"This program brings a whole different face to Temple by showing that you don't have to be a chemistry or biology major to do research," said Courtney Ignarri, a junior psychology major using implicit and explicit measures to examine racist attitudes. "It gives us something to aspire to, seeing this range of professors so passionate about their research."
Another draw to the Diamond Scholars is the chance to apprentice under some of the country's leading researchers. Horowitz is extrapolating philosopher John Locke's ruminations on property rights onto intellectual property and the Internet under the tutelage of law professor David Post, an internationally known cyberlaw expert.
"Professor Post is brilliant and a superb mentor," Horowitz said. "He has pushed me without too strongly forcing me in a certain direction."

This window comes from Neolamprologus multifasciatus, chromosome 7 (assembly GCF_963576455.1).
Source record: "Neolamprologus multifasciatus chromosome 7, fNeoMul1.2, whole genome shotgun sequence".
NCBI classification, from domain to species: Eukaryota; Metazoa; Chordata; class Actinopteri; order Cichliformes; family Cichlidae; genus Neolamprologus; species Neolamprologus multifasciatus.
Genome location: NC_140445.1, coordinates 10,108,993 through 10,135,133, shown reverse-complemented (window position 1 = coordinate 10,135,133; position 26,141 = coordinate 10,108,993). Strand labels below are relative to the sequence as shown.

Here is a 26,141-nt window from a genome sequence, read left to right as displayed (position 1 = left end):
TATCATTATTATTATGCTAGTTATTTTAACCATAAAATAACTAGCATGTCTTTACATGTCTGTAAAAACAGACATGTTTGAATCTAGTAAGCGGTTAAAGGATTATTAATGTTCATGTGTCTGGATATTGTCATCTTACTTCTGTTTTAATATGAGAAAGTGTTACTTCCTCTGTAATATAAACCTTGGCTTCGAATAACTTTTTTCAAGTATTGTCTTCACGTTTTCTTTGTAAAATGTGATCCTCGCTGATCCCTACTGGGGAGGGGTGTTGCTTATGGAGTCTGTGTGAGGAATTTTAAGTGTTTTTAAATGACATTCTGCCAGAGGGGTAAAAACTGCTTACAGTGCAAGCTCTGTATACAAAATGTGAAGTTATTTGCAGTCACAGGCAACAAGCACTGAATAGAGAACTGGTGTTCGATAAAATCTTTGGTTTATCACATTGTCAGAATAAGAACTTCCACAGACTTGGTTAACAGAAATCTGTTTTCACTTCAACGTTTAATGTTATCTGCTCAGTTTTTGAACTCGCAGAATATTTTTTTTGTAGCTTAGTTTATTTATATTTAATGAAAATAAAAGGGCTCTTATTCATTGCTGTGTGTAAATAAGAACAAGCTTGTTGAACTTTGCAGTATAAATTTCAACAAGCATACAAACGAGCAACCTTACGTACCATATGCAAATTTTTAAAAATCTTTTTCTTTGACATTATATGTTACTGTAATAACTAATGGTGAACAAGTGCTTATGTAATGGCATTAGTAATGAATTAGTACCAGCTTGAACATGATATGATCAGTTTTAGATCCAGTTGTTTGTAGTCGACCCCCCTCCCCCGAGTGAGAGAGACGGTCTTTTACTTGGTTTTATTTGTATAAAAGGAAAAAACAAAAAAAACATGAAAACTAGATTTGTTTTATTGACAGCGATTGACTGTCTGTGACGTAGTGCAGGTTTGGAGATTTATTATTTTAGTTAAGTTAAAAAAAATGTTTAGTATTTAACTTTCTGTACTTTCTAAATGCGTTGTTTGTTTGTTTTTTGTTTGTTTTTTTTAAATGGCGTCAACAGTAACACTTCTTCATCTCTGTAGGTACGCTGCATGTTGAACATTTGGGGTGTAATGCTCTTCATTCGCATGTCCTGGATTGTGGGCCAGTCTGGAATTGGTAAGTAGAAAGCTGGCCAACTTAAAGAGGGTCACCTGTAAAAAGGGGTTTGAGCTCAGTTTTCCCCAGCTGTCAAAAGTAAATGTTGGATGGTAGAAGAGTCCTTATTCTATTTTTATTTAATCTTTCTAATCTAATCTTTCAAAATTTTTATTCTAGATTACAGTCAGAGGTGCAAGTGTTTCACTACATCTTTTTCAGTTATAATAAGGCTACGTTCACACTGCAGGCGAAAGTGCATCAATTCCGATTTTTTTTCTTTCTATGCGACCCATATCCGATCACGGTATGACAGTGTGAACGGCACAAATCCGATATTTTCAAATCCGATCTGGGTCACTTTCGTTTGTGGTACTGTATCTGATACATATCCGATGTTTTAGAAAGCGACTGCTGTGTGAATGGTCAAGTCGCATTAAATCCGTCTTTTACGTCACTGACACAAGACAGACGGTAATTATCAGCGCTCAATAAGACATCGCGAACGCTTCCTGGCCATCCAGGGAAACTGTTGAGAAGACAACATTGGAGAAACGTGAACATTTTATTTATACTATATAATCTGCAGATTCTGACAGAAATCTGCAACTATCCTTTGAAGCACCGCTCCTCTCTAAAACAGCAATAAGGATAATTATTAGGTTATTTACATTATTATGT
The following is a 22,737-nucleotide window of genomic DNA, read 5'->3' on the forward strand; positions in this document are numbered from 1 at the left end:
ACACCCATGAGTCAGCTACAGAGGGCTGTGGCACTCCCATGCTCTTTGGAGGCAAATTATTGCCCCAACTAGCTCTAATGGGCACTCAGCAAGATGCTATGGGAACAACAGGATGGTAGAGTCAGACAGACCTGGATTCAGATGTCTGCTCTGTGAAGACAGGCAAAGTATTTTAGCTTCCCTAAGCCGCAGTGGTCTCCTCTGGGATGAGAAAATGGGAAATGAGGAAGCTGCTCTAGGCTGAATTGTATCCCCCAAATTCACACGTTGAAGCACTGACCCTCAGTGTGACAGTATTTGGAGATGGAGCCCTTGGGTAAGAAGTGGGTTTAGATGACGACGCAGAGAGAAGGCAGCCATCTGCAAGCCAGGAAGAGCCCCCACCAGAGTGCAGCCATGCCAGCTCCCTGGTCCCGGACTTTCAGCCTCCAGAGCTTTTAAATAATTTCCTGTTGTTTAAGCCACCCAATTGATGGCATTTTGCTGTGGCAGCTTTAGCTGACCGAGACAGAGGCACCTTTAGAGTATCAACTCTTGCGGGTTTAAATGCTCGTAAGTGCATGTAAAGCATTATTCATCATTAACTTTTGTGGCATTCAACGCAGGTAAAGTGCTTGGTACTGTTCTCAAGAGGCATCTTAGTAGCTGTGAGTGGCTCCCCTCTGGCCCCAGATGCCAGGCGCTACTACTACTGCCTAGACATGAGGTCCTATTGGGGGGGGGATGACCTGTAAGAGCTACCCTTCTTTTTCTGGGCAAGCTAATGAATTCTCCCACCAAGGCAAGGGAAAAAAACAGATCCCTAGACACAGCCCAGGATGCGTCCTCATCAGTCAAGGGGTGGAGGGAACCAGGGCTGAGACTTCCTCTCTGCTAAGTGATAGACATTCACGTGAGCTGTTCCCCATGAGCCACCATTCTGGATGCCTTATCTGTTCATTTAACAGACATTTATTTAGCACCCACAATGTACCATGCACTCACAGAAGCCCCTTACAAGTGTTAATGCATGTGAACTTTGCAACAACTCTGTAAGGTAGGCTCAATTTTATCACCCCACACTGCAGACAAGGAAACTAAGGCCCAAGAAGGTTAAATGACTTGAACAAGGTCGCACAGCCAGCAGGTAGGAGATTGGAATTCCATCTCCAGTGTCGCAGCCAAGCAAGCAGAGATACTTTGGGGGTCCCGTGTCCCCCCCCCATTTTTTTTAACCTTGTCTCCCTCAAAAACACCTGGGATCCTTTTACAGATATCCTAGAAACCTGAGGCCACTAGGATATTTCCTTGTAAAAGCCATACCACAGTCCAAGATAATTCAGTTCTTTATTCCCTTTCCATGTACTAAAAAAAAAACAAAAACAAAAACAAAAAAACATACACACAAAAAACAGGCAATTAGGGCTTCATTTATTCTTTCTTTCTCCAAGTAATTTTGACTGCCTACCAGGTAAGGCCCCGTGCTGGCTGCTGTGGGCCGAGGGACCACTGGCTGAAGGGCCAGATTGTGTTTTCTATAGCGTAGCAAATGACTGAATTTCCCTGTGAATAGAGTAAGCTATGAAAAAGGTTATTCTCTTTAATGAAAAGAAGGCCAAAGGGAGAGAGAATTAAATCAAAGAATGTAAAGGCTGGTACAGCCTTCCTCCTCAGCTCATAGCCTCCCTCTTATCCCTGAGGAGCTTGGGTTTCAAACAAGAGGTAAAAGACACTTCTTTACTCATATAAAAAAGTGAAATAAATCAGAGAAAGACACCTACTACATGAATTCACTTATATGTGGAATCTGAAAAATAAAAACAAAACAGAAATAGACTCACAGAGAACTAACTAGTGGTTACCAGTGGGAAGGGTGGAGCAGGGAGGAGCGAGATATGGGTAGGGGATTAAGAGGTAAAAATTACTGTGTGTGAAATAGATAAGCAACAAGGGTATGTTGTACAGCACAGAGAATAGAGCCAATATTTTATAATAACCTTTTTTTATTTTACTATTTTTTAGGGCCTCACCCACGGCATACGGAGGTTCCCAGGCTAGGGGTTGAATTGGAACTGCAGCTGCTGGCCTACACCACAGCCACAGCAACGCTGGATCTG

As a precursor to the student research, Coughlin and several of the faculty mentors introduced the Diamond Scholars to all angles of the research process. For a week in late May, the group met with Temple's leading researchers and discussed what defines good research, how to persevere when results aren't apparent and even how to translate their findings into a cogent paper. Coughlin also engineered the session to join the dozen students and their mentors in a close-knit support system.
"The summer session really brought us together -- it's like an immediate friendship with 11 others," Ignarri said. "We're all rooting for each other to succeed."